Believe it or not we didn't spend all of our time indoors, and did manage a trip out to Zealandia.  Zealandia is a 225 hectare valley a stone's throw away from the city centre (in fact, just about walkable from the city centre, although the cable car is a far more pleasant way to make your way up the hill to Kelburn) where they are dedicated to recreating the landscape as it would have been before the first human settlers arrived 700 years ago.  Before the arrival of humans, the land was completely devoid of mammalian life (apart from bats), and was a thriving paradise for numerous unique species of birds and reptiles.  In order to attempt to recreate this environment, a huge Jurrasic Park style fence (well not quite, it's not electrified) has been erected surrounding the entire area, and the park has been (as far as possible) purged of mammals, with ongoing efforts to catch the ones that do get in.  Bags are checked on the way in for small rodents, cats, possums, monkeys(!) and other sneaky stowaways.  The day that we visited was fairly drizzly but if anything this added to the atmosphere; it is a fairly large site so it often feels pretty isolated while wandering round the native bushland, listening to the bird song and keeping an eye out for Weta and Kaka.  The landscape has been so vastly altered by the arrival of humans that the project is being carried out on an impressively epic scale and time-frame; they aim to have achieved their goal of a pre-human habitat in 500 years time!  Many native birds were actually on the verge of extinction and Zealandia has played a vital part in the halt of their decline, and it has had the knock-on effect of re-introducing some rare birdlife to the wider Wellington area. A very interesting place indeed!

We quickly settled into life in Wellington, and enjoyed watching the Olympic coverage with our sporty flatmates and had a ping-pong table erected for the occasion.  One of my colleagues hosted an International Food Night (in reflection of the cultural diversity of the employees; Chilean, Polish, Indian, Irish, American, French, Chinese, Indonesian, Samoan and of course Kiwi and British!) which was great fun.  We took along Cornish Pasties (pronounced 'PAY-sties' here weirdly enough, as in "you're looking a bit pasty!") and a Bakewell Tart which went down a treat.  My favourite dish of the night was an Indian curry made with semolina.  Sounds gross but was honestly very tasty!  There was also some good Sushi and South American cheese pastries.  I joined Wellington Community Choir and a book club.  Our first book to review was The Kite Runner, handy seeing as I'd read it before, and it was a great opportunity for meeting new people.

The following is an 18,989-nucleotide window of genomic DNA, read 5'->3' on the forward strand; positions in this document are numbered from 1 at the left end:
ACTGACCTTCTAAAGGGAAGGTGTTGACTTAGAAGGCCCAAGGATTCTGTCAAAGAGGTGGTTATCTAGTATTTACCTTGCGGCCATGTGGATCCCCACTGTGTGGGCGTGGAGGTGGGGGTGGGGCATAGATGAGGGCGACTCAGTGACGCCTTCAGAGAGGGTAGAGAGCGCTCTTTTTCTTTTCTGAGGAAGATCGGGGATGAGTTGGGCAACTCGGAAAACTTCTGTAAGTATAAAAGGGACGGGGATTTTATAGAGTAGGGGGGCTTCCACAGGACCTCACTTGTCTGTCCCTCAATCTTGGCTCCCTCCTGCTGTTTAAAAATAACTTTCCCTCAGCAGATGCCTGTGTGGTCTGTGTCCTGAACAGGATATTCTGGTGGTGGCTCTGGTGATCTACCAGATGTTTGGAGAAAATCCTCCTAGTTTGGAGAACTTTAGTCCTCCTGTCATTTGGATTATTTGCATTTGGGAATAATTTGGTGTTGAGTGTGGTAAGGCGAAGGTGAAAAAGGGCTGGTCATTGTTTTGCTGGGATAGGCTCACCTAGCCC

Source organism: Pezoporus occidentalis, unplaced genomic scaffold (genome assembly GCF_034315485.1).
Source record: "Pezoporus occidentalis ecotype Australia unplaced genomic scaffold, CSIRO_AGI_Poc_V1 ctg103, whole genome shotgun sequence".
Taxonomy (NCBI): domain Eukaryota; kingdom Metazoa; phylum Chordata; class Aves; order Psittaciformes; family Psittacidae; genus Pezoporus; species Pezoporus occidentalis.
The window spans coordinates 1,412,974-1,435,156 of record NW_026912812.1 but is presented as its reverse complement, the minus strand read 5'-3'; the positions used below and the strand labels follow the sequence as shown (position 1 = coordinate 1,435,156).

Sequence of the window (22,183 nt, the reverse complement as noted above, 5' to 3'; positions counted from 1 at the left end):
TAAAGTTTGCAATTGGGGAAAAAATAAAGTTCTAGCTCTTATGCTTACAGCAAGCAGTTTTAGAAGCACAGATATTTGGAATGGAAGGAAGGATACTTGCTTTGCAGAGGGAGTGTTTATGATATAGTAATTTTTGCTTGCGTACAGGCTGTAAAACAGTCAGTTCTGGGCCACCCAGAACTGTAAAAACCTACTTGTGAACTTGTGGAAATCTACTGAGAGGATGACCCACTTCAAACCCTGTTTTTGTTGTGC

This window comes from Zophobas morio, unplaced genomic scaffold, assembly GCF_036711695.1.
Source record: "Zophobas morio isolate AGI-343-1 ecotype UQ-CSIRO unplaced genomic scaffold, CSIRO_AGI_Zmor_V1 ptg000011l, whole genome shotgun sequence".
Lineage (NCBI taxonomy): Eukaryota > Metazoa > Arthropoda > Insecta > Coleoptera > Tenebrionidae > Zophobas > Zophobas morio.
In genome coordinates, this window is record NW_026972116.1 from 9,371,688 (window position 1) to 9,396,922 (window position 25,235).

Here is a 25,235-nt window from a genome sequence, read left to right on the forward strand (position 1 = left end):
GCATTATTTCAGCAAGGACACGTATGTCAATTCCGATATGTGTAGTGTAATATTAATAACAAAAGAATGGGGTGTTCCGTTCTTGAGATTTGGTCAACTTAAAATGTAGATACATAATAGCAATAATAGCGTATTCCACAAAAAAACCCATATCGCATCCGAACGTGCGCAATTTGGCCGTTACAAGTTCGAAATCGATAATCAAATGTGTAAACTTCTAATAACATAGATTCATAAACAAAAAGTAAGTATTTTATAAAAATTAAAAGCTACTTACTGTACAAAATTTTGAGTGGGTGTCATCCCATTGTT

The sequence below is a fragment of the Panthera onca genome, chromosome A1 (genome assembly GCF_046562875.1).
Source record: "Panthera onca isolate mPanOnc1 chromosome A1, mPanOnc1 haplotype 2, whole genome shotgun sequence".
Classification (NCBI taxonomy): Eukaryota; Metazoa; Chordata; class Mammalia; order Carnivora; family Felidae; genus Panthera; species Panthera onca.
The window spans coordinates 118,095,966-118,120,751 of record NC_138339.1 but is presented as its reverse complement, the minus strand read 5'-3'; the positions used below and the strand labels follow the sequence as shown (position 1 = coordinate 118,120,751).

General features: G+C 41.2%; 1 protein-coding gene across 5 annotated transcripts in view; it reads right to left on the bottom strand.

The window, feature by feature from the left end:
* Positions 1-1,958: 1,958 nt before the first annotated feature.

As you can see, we've been keeping ourselves busy, and are getting ourselves into a routine as well as still enjoying exploring and experiencing our temporary home town.  The clocks have now gone forward and summer is finally showing it's face on occasion. Hopefully we'll get a bit more up-to-date on the blog in the comings weeks!